|Human life is but a series of footnotes to a vast obscure unfinished masterpiece. - Vladimir Nabokov|
No. 126, 06 July 1993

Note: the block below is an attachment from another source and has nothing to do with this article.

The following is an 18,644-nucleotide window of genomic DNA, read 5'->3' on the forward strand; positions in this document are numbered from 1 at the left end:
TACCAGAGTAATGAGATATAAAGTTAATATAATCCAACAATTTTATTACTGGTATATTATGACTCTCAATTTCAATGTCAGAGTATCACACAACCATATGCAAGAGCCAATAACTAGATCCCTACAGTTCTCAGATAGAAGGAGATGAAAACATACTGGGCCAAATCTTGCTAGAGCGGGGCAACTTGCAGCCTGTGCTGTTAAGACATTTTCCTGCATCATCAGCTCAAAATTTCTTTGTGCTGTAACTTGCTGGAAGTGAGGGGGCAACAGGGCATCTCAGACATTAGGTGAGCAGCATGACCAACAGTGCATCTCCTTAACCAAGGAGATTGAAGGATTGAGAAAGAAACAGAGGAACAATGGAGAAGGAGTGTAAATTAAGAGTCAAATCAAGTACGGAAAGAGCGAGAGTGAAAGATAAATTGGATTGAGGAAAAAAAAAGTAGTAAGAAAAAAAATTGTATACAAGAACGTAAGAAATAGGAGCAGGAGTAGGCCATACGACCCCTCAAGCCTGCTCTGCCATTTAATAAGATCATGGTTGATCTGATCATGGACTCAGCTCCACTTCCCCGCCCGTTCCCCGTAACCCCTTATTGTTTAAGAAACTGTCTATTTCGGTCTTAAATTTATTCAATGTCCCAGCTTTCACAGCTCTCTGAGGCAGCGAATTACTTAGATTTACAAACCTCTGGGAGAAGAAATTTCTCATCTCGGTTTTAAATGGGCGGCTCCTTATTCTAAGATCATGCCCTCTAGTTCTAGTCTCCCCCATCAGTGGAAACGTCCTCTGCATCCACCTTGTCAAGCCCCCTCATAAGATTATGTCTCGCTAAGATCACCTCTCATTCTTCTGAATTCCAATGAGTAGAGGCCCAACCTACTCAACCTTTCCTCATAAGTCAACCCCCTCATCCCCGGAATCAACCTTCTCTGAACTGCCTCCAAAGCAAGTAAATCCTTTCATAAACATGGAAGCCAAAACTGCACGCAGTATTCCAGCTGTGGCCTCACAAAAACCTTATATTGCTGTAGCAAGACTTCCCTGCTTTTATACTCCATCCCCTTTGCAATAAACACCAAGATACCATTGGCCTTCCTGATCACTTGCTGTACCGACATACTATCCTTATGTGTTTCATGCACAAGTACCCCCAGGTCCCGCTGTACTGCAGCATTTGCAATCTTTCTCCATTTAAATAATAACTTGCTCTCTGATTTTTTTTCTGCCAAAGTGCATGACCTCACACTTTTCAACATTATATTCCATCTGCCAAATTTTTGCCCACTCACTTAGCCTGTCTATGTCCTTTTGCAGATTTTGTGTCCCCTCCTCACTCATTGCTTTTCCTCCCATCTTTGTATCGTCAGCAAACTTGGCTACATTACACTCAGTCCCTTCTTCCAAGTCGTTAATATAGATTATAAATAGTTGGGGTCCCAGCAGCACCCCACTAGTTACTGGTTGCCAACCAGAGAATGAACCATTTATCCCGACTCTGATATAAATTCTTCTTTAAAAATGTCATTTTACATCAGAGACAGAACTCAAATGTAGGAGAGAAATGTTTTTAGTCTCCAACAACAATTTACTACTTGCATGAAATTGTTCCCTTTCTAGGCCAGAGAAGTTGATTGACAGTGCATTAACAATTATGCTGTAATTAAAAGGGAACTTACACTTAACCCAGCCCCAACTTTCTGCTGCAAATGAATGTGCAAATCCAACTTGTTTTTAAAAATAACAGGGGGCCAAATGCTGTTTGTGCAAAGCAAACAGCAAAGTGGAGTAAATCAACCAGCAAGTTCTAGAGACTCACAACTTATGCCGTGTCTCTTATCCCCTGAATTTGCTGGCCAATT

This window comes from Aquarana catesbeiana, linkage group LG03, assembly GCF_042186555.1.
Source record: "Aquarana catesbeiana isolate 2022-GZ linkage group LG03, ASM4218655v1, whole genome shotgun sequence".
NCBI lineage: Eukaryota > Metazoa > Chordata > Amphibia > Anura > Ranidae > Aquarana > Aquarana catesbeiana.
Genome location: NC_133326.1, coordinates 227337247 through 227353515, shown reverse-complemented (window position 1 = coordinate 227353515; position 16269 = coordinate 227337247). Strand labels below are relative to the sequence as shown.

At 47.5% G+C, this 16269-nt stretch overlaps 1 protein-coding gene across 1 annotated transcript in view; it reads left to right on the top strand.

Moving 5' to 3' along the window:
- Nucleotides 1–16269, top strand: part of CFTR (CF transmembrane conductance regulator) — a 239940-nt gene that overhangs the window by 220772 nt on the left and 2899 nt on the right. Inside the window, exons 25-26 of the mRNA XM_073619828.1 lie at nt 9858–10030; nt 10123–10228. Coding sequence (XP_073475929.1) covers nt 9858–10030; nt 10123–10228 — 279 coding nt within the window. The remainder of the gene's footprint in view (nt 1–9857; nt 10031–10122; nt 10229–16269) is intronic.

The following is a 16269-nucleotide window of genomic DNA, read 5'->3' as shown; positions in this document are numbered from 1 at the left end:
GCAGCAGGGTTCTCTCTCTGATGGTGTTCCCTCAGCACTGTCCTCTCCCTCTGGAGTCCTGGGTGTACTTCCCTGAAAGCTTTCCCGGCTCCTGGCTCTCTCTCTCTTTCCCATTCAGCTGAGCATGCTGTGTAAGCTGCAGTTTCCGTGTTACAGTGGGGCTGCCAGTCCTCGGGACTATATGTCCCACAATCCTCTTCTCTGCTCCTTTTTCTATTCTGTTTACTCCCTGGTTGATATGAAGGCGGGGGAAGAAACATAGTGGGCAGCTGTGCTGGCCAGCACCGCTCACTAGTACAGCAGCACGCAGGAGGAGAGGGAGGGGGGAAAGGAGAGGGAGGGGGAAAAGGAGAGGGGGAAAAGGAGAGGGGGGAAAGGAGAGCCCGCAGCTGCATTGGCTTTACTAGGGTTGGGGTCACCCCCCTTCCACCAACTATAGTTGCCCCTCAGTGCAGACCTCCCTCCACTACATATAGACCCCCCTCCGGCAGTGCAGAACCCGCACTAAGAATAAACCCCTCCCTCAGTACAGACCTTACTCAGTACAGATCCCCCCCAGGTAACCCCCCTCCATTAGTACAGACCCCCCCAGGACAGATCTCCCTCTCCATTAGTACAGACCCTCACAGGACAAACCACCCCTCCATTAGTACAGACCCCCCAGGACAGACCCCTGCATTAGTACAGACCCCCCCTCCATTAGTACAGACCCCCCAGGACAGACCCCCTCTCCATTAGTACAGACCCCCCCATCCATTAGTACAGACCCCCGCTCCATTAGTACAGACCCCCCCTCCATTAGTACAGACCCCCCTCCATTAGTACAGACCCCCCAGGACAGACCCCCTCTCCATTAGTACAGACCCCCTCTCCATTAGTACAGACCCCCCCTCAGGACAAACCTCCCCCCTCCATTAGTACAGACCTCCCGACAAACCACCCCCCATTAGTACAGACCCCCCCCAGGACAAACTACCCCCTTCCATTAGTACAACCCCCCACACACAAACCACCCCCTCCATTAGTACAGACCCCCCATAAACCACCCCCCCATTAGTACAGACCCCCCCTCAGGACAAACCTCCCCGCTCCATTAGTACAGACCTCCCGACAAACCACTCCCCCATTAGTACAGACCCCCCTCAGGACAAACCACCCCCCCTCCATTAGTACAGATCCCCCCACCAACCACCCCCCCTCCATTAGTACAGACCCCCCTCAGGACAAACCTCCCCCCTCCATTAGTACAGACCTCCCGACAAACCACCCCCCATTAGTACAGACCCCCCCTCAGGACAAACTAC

RUSSIA DEMOCRATS THINK OF PRESIDENTIAL ELECTIONS. Reformers in the entourage of President Boris Yeltsin are preparing themselves for future presidential elections and have started to set up individual party structures, Novaya ezhednevnaya gazeta on 2 July reported. Former State Secretary Gennadii Burbulis is creating a party for intellectuals, former Acting Prime Minister Egor Gaidar hopes to organize his electoral campaign with the help of an analytical center, managed by former chief of the government apparatus, Aleksei Golovkov, and the co-founder of the Democratic Russia Movement, Arkadii Murashov. Another political party is being created by Deputy Prime Minister Sergei Shakhrai who, according to the newspaper, is distancing himself from other democrats in Yeltsin's camp. Shakhrai is said to be planning a coalition with economist Grigorii Yavlinsky. Alexander Rahr YELTSIN, KHASBULATOV TAKE EACH OTHER TO CONSTITUTIONAL COURT. On 5 July ITAR-TASS cited the press center of the Constitutional Court as saying that both the president and speaker of the parliament have appealed to the Court with complaints against each other. Yeltsin objects to the law on parliamentary guards, adopted by the parliament on 28 April and published in Rossiiskaya gazeta on 30 June, bearing Yeltsin's own signature. The speaker, Ruslan Khasbulatov, claims that the president violated the rights of Vice President Aleksandr Rutskoi, when the latter was deprived of his office, bodyguards, personal physician and all his official duties. Julia Wishnevsky YAKOVLEV CLEARED AS "CIA AGENT OF INFLUENCE." The office of the Russian Prosecutor-General has found no evidence to confirm the allegations of the former KGB chairman Vladimir Kryuchkov concerning former Politburo member Aleksandr Yakovlev, Russian TV newscasts reported on 5 July. Writing in Sovetskaya Rossiya on 12 February, Kryuchkov claimed that Yakovlev was recruited by the American intelligence services as an "agent of influence" as early as the late 1950s, when he was an exchange student at Columbia University. Acting on behalf of the CIA, Kryuchkov wrote, Yakovlev engineered the collapse of the Warsaw pact, as well as of the Soviet Union and the CPSU. Kryuchkov is currently on trial as a leader of the August 1991 attempted coup d'etat, and his story about Yakovlev appeared to have been prepared as part of his defense at the trial, which is expected to resume on 7 July. Julia Wishnevsky BACK TO THE GOSPLAN? WRITING IN IZVESTIYA OF 29 JUNE, MIKHAIL BERGER SEES THE DRAFT RUSSIAN FEDERATION LAW "ON THE FUNDAMENTALS OF INDICATIVE PLANNING AND THE FORECASTING OF SOCIO-ECONOMIC DEVELOPMENT" AS A "CONFIDENT" MOVE BY THE MINISTRY OF ECONOMICS IN THE DIRECTION OF THE RESTORATION OF STATE PLANNING. The draft envisages a system of economic regulators consisting of a "package of physical, value, and normative factors." On the basis of the reported intentions of private firms, the Ministry intends to make forecasts covering one year, 3-5 years, and 10-15 years, and to issue "indicative plan targets." A new newspaper, Ekonomika i Upravleniye, will carry out explanatory work about the "restoration of the manageability of the economy as a unified national economic complex under market conditions." It was not immediately clear how the draft law relates to the government resolution on forecasting socio-economic development and integrated measures for the state regulation of the Russian economy in 1994 that was announced by Russia's Radio on 18 June. Keith Bush NEW PRICES FOR "ZHIGULIS." With effect from 1 July, the wholesale and retail prices of VAZ automobiles were to be raised for the tenth time since January 1991, Economic News Agency reported on 22 June. The new retail prices ranged from 2,530,000 rubles for the VAZ-1111 (roughly $2,400 at the current rate of exchange) to 8,470,000 rubles for the VAZ-21099 (about $8,000). No mention was made of whether the new vehicles are available at the list price. Keith Bush SVERDLOVSK LEADER SAYS YELTSIN NOT CONSULTED ON REGION'S STATUS. The chairman of the Sverdlovsk regional council Anatolii Grebenkin told Ekho Moskvy radio on 5 July that President Yeltsin had not been consulted before the council proclaimed the region to be the "Ural republic." Grebenkin said the decision reflected "the will of the population" and the social needs of the region. The Sverdlovsk authorities put an additional question about the upgrading of the region's status on the 25 April referendum and the majority of participants voted in favor. Grebenkin's statement came in response to charges made by Vice President Rutskoi during his trip to Novosibirsk on 5 July that the Sverdlovsk authorities had secured Yeltsin's permission prior to announcing the region's new status. Vera Tolz KALMYKIA CLAIMS PART OF ASTRAKHAN OBLAST. Kalmykia is claiming 390,000 square kilometers of the territory of neighboring Astrakhan oblast, Trud reported on 2 July. Kalmykia bases its claim on the 9 January 1957 decree recreating the Kalmyk republic, which had been abolished when the Kalmyks were deported by Stalin in 1943. The frontier stipulated in the decree was never legalized, however, as the Astrakhan oblast soviet refused to sign the relevant document, Trud added. At an extraordinary session of the Astrakhan oblast soviet on 30 June the Kalmyk claim, which had first been made in 1992, was rejected on the basis of a USSR Council of Ministers decree of 28 May 1954 under which the disputed lands were awarded to the kolkhozes of Astrakhan oblast. According to Trud, a number of local observers do not exclude a serious exacerbation of the situation since Kalmykia has said it regards the disputed territory as part of Kalmykia with effect from 1 July. Ann Sheehy TRANSCAUCASIA AND CENTRAL ASIA SHELL NARROWLY MISSES SHEVARDNADZE; HEAVY FIGHTING CONTINUES. Georgian Parliament Chairman Eduard Shevardnadze narrowly missed being hit by shrapnel from an Abkhaz shell, as he traveled by car late on 4 July to the town of Shroma to talk with Georgian soldiers there, Reuters reported. Heavy fighting continued on 5 July as Georgian forces launched a counter-offensive and captured the village of Argubedia, three miles west of Tkvarcheli, Western press agencies reported. Early on 5 July, Abkhaz forces attempted a second time to land by sea near the town of Ochamchira, eighty kilometers south of Sukhumi. The Georgian Defense Ministry reported that Georgian forces repelled the attack. ITAR-TASS reported that Abkhazian forces claim they now control a thirteen kilometer corridor of the road from Sukhumi south to Ochamchira, the Georgian-held capital's only land connection with the rest of Georgia. Georgia, however, claims to control the entire stretch. Officials from both sides stated that hundreds of casualties have occurred in the last two days of fighting. Catherine Dale REFUGEES FLEE AGDAM AS ARMENIANS ADVANCE. Western journalists reported on 5 July that Azerbaijani refugees, including many young soldiers, were fleeing the town of Agdam east of Nagorno-Karabakh to escape Armenian shelling; an RFE/RL correspondent reported that Prime Minister Surat Huseinov had arrived in the region with troops to coordinate the Azerbaijani defense. The head of the Nagorno-Karabakh Defense Committee (the acting government) stated on 5 July that Karabakh forces had no intention of occupying Agdam, but aimed merely to counter an Azerbaijani offensive and destroy Azerbaijani artillery posts, Snark News Agency reported. Liz Fuller CSCE MEDIATOR CANCELS VISIT. A planned visit to Azerbaijan and Armenia by Mario Raffaelli, the CSCE chief negotiator for the Karabakh conflict, that was due to begin on 5 July has been postponed indefinitely, ITAR-TASS reported. Azerbaijan Supreme Soviet chairman Geidar Aliev expressed disappointment at this decision, which he suspected had been made on the basis of erroneous media reports on 4 July that Agdam had fallen to the Armenian advance. Aliev accused the CSCE of distancing itself from the conflict and leaving Azerbaijan at the mercy of Armenia. He also expressed dissatisfaction with the tripartite US-Russian-Turkish peace initiative, according to AzerTadzh. Liz Fuller ARMENIAN COMMUNIST PARTY CALLS FOR RECOGNITION OF NAGORNO-KARABAKH REPUBLIC. The Armenian Communist Party Central Committee Buro has called on the Armenian government to extend official diplomatic recognition to the self-proclaimed Nagorno-Karabakh Republic (NKR), and for the simultaneous signing of a bilateral treaty on friendship, cooperation and mutual security between the NKR and Armenia, ITAR-TASS reported on 2 July. The NKR unilaterally declared its independence from Azerbaijan on the basis of a referendum in December 1991; the Armenian government has consistently stated that it will grant the NKR official recognition only after another state has done so. Liz Fuller DISPUTE OVER JOINT VENTURE IN KYRGYZSTAN. A commission of Kyrgyzstan's Supreme Soviet has appealed to the country's population for backing in its demand that a major joint venture be canceled, ITAR-TASS reported on 5 July. The commission, responsible for overseeing Kyrgyzstan's gold reserves, claims that the venture, in which Kyrgyzstan's government and the Canadian firm Cameco plan to develop gold deposits at Kumtor, will involve very little investment in Kyrgyzstan's economy and will result in the plundering of Kyrgyzstan's natural wealth. According to the report, the commission found little support from the government for its complaints and therefore turned to the general population. The commission's complaints are typical of those of many Central Asians who fear that foreign investors will take advantage of their inexperience. In the case of Kyrgyzstan, the legislature tends to be more conservative in its attitude to economic reform than is the government. Bess Brown KAZAKHSTAN'S VICE-PRESIDENT CALLS FOR SHOCK THERAPY. Kazakhstan's Vice-President Erik Asanbaev rejected the applicability to Kazakhstan of the Swedish development model and called for "shock therapy" such as used in Poland, Radio Mayak reported on 4 July. Asanbaev, addressing a seminar on privatization that was being held in Kustanai, said that the country's most urgent economic task is to control inflation through strict financial and credit policies, freezing wages and freeing prices. Some basic foodstuffs, including bread, are still heavily subsidized by the state. In his remarks at the seminar Asanbaev also charged that Russia is pushing the other CIS countries out of the ruble zone, a complaint made recently by other top leaders of Kazakhstan. Bess Brown CENTRAL AND EASTERN EUROPE WILL CROATIA SWAP LAND WITH THE SERBS? THE BBC'S CROATIAN SERVICE REPORTED ON 5 JULY THAT PRESIDENT FRANJO TUDJMAN'S WEEKLY PRESS CONFERENCE WAS DOMINATED BY A DISCUSSION OF REPORTS THAT HE HAD AGREED TO AN EXCHANGE OF TERRITORY WITH RADOVAN KARADZIC'S BOSNIAN "SERBIAN REPUBLIC." Apparently the Serbs want access to the Adriatic and, in return, would give the Croats the strategic high ground above Dubrovnik. It is not clear whether this would be a one-off arrangement or, as many suspect, a prelude to a wholesale redrawing of borders. The latter concept is backed by the Herzegovinian Croats and, reportedly, by Tudjman himself, but is considerably less popular in the Republic of Croatia, within the professional military, and among Bosnian Croats. Tudjman said he had agreed to talks proposed by the Serbian side but nothing had been decided. Reporters reminded him that any such formal exchange would have to be approved by parliament, but it is easy to see that it could be carried out on the ground by Tudjman and Karadzic giving orders to local commanders to execute a fait accompli. Many believe that such quiet exchanges of territory have already taken place, as when Croatian forces evacuated Bosanski Brod to Serbian units. Patrick Moore UNION POWER IN CROATIA. A high rate of inflation, cuts in subsidies by a government sorely strapped for cash, and questions about the ethics involved in the government's privatization program have all helped fuel a wave a strikes in Croatia over recent months. Amid growing popular concerns about a falling standard of living, support seems to be rising for the unions and their leaderships. On 4 July Vecernji list ran a poll showing that over 70% of respondents were either satisfied or completely satisfied with the unions' performance, and over 60% had confidence in union leaderships. Only 3% blamed the unions for the current bad relations between the unions and the government, while 42% placed responsibility with the authorities and 45% said that both sides were guilty. Another 45% said the current wave of strikes was justified, against 40% who said it was not. Croatian unions have generally been less assertive than those in some other former communist countries, but that trend may become history. Patrick Moore DRASKOVIC UPDATE. Belgrade media report that Vuk Draskovic, leader of the main opposition Serbian Renewal Movement (SPO), was visited by former federal President Dobrica Cosic on 4 July. Sources say that during the 30 minute meeting, Cosic urged the SPO leader to end his hunger strike. In an open letter to the public on 2 July, Draskovic said he is "prepared to die." B92 reported on 4 July that Draskovic and his wife Danica were briefly reunited for the first time since their arrest on 2 June. Both were badly beaten by police and last week were officially charged for inciting a riot and assaulting a policeman. Relatives told reporters the couple hardly talked, crying for most of time. Meanwhile, Serbia's Supreme Court is expected to rule on 6 July whether police can continue to hold the Draskovices after a Belgrade district court ruled on 1 July that they should remain confined for another month. Defense attorneys filed a complaint with the high court saying there are no legal grounds for the confinement. International media reported that on 5 July Danielle Mitterand, wife of the French President, and the French Justice Minister arrived in Belgrade, planning to work for the Draskovices' release. Milan Andrejevich "RADIO BROD" READY TO RESUME BROADCAST. B92 and French media report on 4 July that the International Telecommunications Union (ITU) has given a green light for the EC-funded "Radio Brod" to resume broadcasting to the Yugoslav area. On 1 July, the ITU ruled in favor of Serbian complaints that the radio ship violated international laws governing radio frequencies and revoked the ship's registration. Belgrade and Podgorica complained in May that "Radio Brod" repeatedly interfered with Radio Montenegro's signal. An ITU spokesman stated that the ship can resume broadcasting only if it transmits from territorial waters of a foreign country, such as Italy. The ship is currently docked in Italy for refueling and restocking of supplies for the ten-member staff of journalists from the former Yugoslavia. Milan Andrejevich. HUNGARIAN PRESIDENT RETURNS FROM RUSSIA. Hungarian President Arpad Goncz returned on 5 July from a two-week tour of the Russian Federation, MTI reports. Goncz told Radio Budapest following a meeting with Russian President Boris Yeltsin that Hungarian-Russian relations were good, and that Hungary intended to further develop relations with Bashkortostan, Tatarstan, and the regions where the Finno-Ugric peoples live. Goncz stressed that Russia must play a key role in the peaceful resolution of the Balkan crisis, and asked for Yeltsin's help in accelerating the return of Hungarian art treasures taken to the Soviet Union during the 1940s. Yeltsin told Goncz that Russia would like to pay off its remaining debt to Hungary through deliveries of arms and spare parts, according to the daily Magyar Nemzet of July 5. The Hungarian government has recently authorized an $800-million deal under which Russia would deliver aircraft to Hungary in return for a partial cancellation of former Soviet debts. Edith Oltay PROTEST AGAINST DRAFT LAW ON RELIGION. The Openness Club, a media organization set up in the late 1980s to defend freedom of speech, has collected over 60,000 signatures on a statement protesting against a draft law on religion that would impose stricter requirements on religious communities wishing to register as Churches, MTI reports. The draft law stipulates that would-be Churches provide the courts that register them with a summary of their religious teachings, and that those teachings may not offend "generally accepted moral values." The draft raises the number of members required to register as a Church from 100 to 10,000 but exempts from this requirement Churches which have been in Hungary for over 100 years. The draft was submitted to parliament by four coalition deputies in response to the great increase in the number of sects that have registered as Churches since a liberal law on religion took effect in 1990. Representatives of the major opposition parties condemn the draft as an attempt to restrict the freedom of religion, and to discriminate against small religious communities. Edith Oltay HUNGARIAN SLOVAKS PUSH FOR RETROACTIVE NAME REGISTRATION. Arpad Duka Zolyomi, vice chairman of the Hungarian Coexistence Political Movement in Slovakia, announced on Slovak Hungarian-language radio on 5 July that ethnic Hungarian deputies in the Slovak parliament will try to include a provision for the retroactive registration of non-Slovak names in the 6 July session. The original government proposal, which was submitted last month but delayed until 6 July after requests from Hungarian representatives, allowed only new-born children to register non-Slovak names. As a condition for membership into the Council of Europe last week, Slovak representatives vowed to implement laws protecting minority rights. Sharon Fisher ROMANIAN OPPOSITION OFFERS TALKS TO RULING PARTY. Leaders of the National Peasant Party--Christian Democratic told journalists on 5 July that their party was now open to coalition talks with all non-extremist parties, including the ruling Democratic National Salvation Front. NPPCD president Corneliu Coposu, who is also a leading figure in the centrist Democratic Convention of Romania, was quoted by Radio Bucharest as saying that the fall of the current cabinet headed by Nicolae Vacaroiu was only a question of time. Coposu and two other NPPCD leaders suggested that their organization was interested in joining a future coalition government on condition of being offered real decision-making powers. They also excluded any cooperation with the extremist parties on whose support the DNSF currently depends in parliament. In a first reaction to those statements, a DNSF spokesman welcomed the change in the opposition's attitude but added that any talks must wait at least until after the front's oncoming congress, scheduled to begin on 9 July. A recent poll showed that 62% of the respondents were dissatisfied with Vacaroiu's cabinet. Dan Ionescu ROMANIAN GOVERNMENT EVALUATES VAT MOVE. On 5 July Prime Minister Nicolae Vacaroiu and Finance Minister Florin Georgescu met with experts in charge with coordinating the new value-added tax system. Vacaroiu called for more technical support to the trade agents, as well as for better public information about the impact of VAT on prices. Romania introduced an 18% VAT on most goods on 1 July. The tax, which replaced the turnover tax of the communist era, was described by cabinet officials as a modern taxation system which helped prevent fiscal fraud. The 1 July move had been preceded by a month-long publicity campaign, hailing VAT as "a certificate for Europe." Dan Ionescu VAT IN FORCE IN POLAND. Poland's new value-added tax (VAT) took effect on 5 July. The VAT, which supersedes the anachronistic turnover tax, is designed to reduce tax evasion and bring Poland's taxation system into conformity with EC standards. The standard VAT rate is 22%, but a lower, preferential rate of 7% is in force on foods and other basic goods. Exports are totally exempted. Finance ministry officials expressed satisfaction that a feared avalanche of price hikes had not materialized, but cautioned that a final balance could only be drawn in a few weeks' time. The government anticipates an added inflationary kick of only 1.5% from the introduction of the VAT, Rzeczpospolita reported. Last-minute shopping expeditions caused traffic jams on the German-Polish border over the weekend, but these were reported cleared up by 5 July. Excise taxes on gasoline, automobiles, tobacco, and alcohol also took effect on 5 July, Western agencies report. Louisa Vinton SOLIDARITY DEPUTIES JOIN BBWR. A group of twelve former deputies and senators from the Solidarity trade union announced on 5 July that they will run for parliament as members of President Lech Walesa's Nonparty Bloc to Support Reform (BBWR). Members of the group had voted in the old Sejm in favor of the government and against the orders of the union's national leadership on several issues, including the 1993 budget and mass privatization. They were censured for disloyalty at Solidarity's recent national congress. The group's leader, Bogdan Borusewicz, explained the decision to join the BBWR as meant to shape the president's bloc into a proreform force. He said the Solidarity group would represent labor interests, but without limiting itself simply to making demands. Borusewicz, a longtime Walesa friend, was one of Solidarity's founders in 1980. Polish TV reported that the Convention of Polish Entrepreneurs, an organization representing private business, also voted on 5 July to endorse the BBWR. Louisa Vinton CZECH-SLOVAK BORDER CONTRASTED WITH SCHENGEN AGREEMENT. Czech Interior Minister Jan Ruml was asked by CTK on 2 July why the Czechs were calling for a highly policed Czech-Slovak border, in contrast to the nine countries of the West European Schengen Group which will be dismantling all border controls on 1 December. Ruml replied that the Czech Republic is a Central European state which is not economically, financially and legislatively prepared to handle illegal immigration and therefore has to implement strong controls on the entry of citizens of third countries. Ruml underscored that "the states of the Schengen Group are removing controls among each other, but the state farthest to the East in the group, Germany, is intensively strengthening its eastern borders." Milada Vachudova UKRAINIAN-SLOVAK BORDER BLOCKED. Truck drivers blocked traffic on both sides of the main Ukrainian-Slovak border crossing on 5 July, Slovak media sources report. The dispute stems from last week's imposition of an insurance fee for Slovak and Czech drivers crossing into Ukraine, which is $250 for cars and $430 to $450 for trucks. The Ukrainian tax was introduced after a similar charge was implemented in Slovakia last month. Previously the rate was approximately $50. Local authorities from the two countries are presently discussing a resolution. Sharon Fisher CZECH COMMUNIST PARTY MAY SPLINTER EVEN FURTHER. At a press conference on 3 July, the new chairman of the Czech Communist party, Miroslav Grebenicek, declared that "no division of the party is taking place" and that dialogue will be conducted with all currents within the party, especially the Left Bloc. About 20 parliamentary deputies are considering forming the Left Bloc Party, led by Jaroslav Ortman. According to their spokesman Vlastislav Kuchar, Left Bloc members do not consider the division of the Communist Party to be inevitable and are willing to hold talks on reforming the party, CTK reported. Another group split from the Communist Party at its congress on 26-27 June. Dissatisfied with the neo-Stalinist tilt of the party, about seventy delegates decided to form the Party of the Democratic Left. Milada Vachudova AUSTRIAN FOREIGN MINISTER VISITS CZECH REPUBLIC. During his visit to the Czech Republic on 2 July, Austrian Foreign Minister Alois Mock met with Czech President Vaclav Havel to discuss political developments in Central Europe, especially the issue of minorities. Mock later met with Czech Prime Minister Vaclav Klaus and Foreign Minister Josef Zieleniec; the talks focused on economic relations between the two countries and concerns about the Czech nuclear power plant Temelin near the Austrian border. Zieleniec and Mock advocated the creation of an early warning system for hazardous radioactivity levels in Central Europe, CTK reports. Mock was very receptive to a Czech proposal for Austrian cooperation with the Visegrad group. Milada Vachudova MOLDOVAN PRESIDENT ON US POLITICAL, SECURITY ROLE. In an address on American Independence Day (4 July), carried by Moldovapres, Mircea Snegur said the US political and economic system represents "a model for the countries that recently broke free from totalitarianism and committed themselves to democratic principles, but face stubborn resistance from revanchist forces." He also said, "an active US role in helping to settle local conflicts, redefine NATO's scope and tasks, and construct a new security system in Europe is one of the main guarantees of our country's independence." Vladimir Socor EEC VOICES CONCERN OVER MOLDOVANS ON TRIAL. In a communique issued in Brussels and reported by Moldovan media on 5 July, the European Community's Directors for European Political Cooperation expressed concern over the fate of six Moldovans facing the death penalty on charges of terrorism by an unlawful "Dniester republic" court. The communique urged that the six accused (who have been imprisoned for over a year in Tiraspol) be remanded to the lawful Moldovan judicial authorities. Failure to do so will adversely affect the negotiations on the political status of Moldova's Transdniester area, the communique said. The Council of Europe, Helsinki Watch, and Amnesty International have issued similar appeals. Vladimir Socor LATVIA PAYS GAS DEBT TO RUSSIA. On 5 July, using a foreign credit, Latvia sent $4 million to the St. Petersburg concern, Lentransgaz, to complete the payment of its debt for gas, ITAR-TASS reported. Several days earlier Latvia had transferred $500,000 to the concern. Latvian Gas director general Adrians Davis was to hold talks that day with Lentransgaz director Petr Rodionov on settling claims of $12 million penalties for late payment. Saulius Girnius ESTONIAN PRESIDENT TO DECIDE ON LAW ON ALIENS TODAY. President Lennart Meri told RFE/RL's Estonian Service on 5 July that he would announce his decision on signing the controversial law on aliens that the parliament had passed on 21 June shortly before midnight (21:00 GMT) on 6 July. Meri said this was within the 14-day constitutional limit for he had received the law only on 22 June. If Meri does not sign the law, it will automatically be sent back to parliament for reconsideration. Meri had delayed any action on the law awaiting official comments on it from the CSCE and the Council of Europe. CSCE High Commissioner on National Minorities Max van der Stoel advised Meri not to sign the law, but to send it back to parliament with suggested amendments that would make it more acceptable to the Russian-speaking residents who are not Estonian citizens. Saulius Girnius BULGARIA SEEKS COMPENSATION OVER EMBARGO. Bulgaria is renewing demands for compensation against the impact of its implementing sanctions on rump Yugoslavia, insisting that those measures are proving ruinous for the Bulgarian economy. On 29 June Bulgaria's government recommended to parliament that it postpone making interest payments on the country's debt until September, indicating that the effects of the sanctions have made it impossible for Sofia to meet payment deadlines. Demands for a transport corridor through Serbian territory have also been renewed, Reuters said. On 5 July Western banks carrying the Bulgarian debt responded to Sofia's decision to withhold interest payments by asking for an explanation of what prompted the action, an RFE/RL correspondent reported. Stan Markotich [As of 1200 CET] Compiled by John Lepingwell and Anna Sabbat-SwidlickaRFE/RL Daily Report